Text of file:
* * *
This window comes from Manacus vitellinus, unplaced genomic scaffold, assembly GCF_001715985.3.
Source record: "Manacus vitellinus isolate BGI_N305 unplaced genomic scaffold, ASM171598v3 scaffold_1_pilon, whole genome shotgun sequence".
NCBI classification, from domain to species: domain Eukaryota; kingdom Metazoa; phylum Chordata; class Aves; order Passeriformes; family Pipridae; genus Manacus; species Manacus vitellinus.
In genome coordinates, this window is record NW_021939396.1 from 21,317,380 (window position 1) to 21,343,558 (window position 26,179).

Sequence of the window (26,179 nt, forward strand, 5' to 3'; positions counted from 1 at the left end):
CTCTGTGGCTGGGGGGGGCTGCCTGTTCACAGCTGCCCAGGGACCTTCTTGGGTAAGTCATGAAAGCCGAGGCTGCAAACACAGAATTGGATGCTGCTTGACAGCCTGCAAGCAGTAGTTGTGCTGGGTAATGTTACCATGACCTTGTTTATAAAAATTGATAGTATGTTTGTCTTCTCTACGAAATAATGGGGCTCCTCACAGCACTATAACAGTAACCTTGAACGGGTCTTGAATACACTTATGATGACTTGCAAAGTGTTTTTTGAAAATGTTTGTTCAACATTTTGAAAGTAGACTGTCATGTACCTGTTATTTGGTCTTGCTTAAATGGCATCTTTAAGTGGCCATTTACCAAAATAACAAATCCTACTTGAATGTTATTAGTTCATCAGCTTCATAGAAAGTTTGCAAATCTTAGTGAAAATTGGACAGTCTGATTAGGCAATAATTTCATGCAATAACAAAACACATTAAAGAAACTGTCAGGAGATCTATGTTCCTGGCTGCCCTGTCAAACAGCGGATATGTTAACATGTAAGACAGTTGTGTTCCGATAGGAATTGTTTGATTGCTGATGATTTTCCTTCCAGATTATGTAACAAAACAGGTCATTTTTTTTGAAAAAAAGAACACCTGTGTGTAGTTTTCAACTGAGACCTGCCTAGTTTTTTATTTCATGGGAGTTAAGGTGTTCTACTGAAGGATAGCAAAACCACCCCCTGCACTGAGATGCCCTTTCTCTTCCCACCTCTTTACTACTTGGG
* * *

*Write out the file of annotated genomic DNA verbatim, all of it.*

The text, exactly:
This window comes from Manacus vitellinus, unplaced genomic scaffold, assembly GCF_001715985.3.
Source record: "Manacus vitellinus isolate BGI_N305 unplaced genomic scaffold, ASM171598v3 scaffold_1_pilon, whole genome shotgun sequence".
NCBI classification, from domain to species: domain Eukaryota; kingdom Metazoa; phylum Chordata; class Aves; order Passeriformes; family Pipridae; genus Manacus; species Manacus vitellinus.
In genome coordinates, this window is record NW_021939396.1 from 21,317,380 (window position 1) to 21,343,558 (window position 26,179).

Sequence of the window (26,179 nt, forward strand, 5' to 3'; positions counted from 1 at the left end):
CTCTGTGGCTGGGGGGGGCTGCCTGTTCACAGCTGCCCAGGGACCTTCTTGGGTAAGTCATGAAAGCCGAGGCTGCAAACACAGAATTGGATGCTGCTTGACAGCCTGCAAGCAGTAGTTGTGCTGGGTAATGTTACCATGACCTTGTTTATAAAAATTGATAGTATGTTTGTCTTCTCTACGAAATAATGGGGCTCCTCACAGCACTATAACAGTAACCTTGAACGGGTCTTGAATACACTTATGATGACTTGCAAAGTGTTTTTTGAAAATGTTTGTTCAACATTTTGAAAGTAGACTGTCATGTACCTGTTATTTGGTCTTGCTTAAATGGCATCTTTAAGTGGCCATTTACCAAAATAACAAATCCTACTTGAATGTTATTAGTTCATCAGCTTCATAGAAAGTTTGCAAATCTTAGTGAAAATTGGACAGTCTGATTAGGCAATAATTTCATGCAATAACAAAACACATTAAAGAAACTGTCAGGAGATCTATGTTCCTGGCTGCCCTGTCAAACAGCGGATATGTTAACATGTAAGACAGTTGTGTTCCGATAGGAATTGTTTGATTGCTGATGATTTTCCTTCCAGATTATGTAACAAAACAGGTCATTTTTTTTGAAAAAAAGAACACCTGTGTGTAGTTTTCAACTGAGACCTGCCTAGTTTTTTATTTCATGGGAGTTAAGGTGTTCTACTGAAGGATAGCAAAACCACCCCCTGCACTGAGATGCCCTTTCTCTTCCCACCTCTTTACTACTTGGG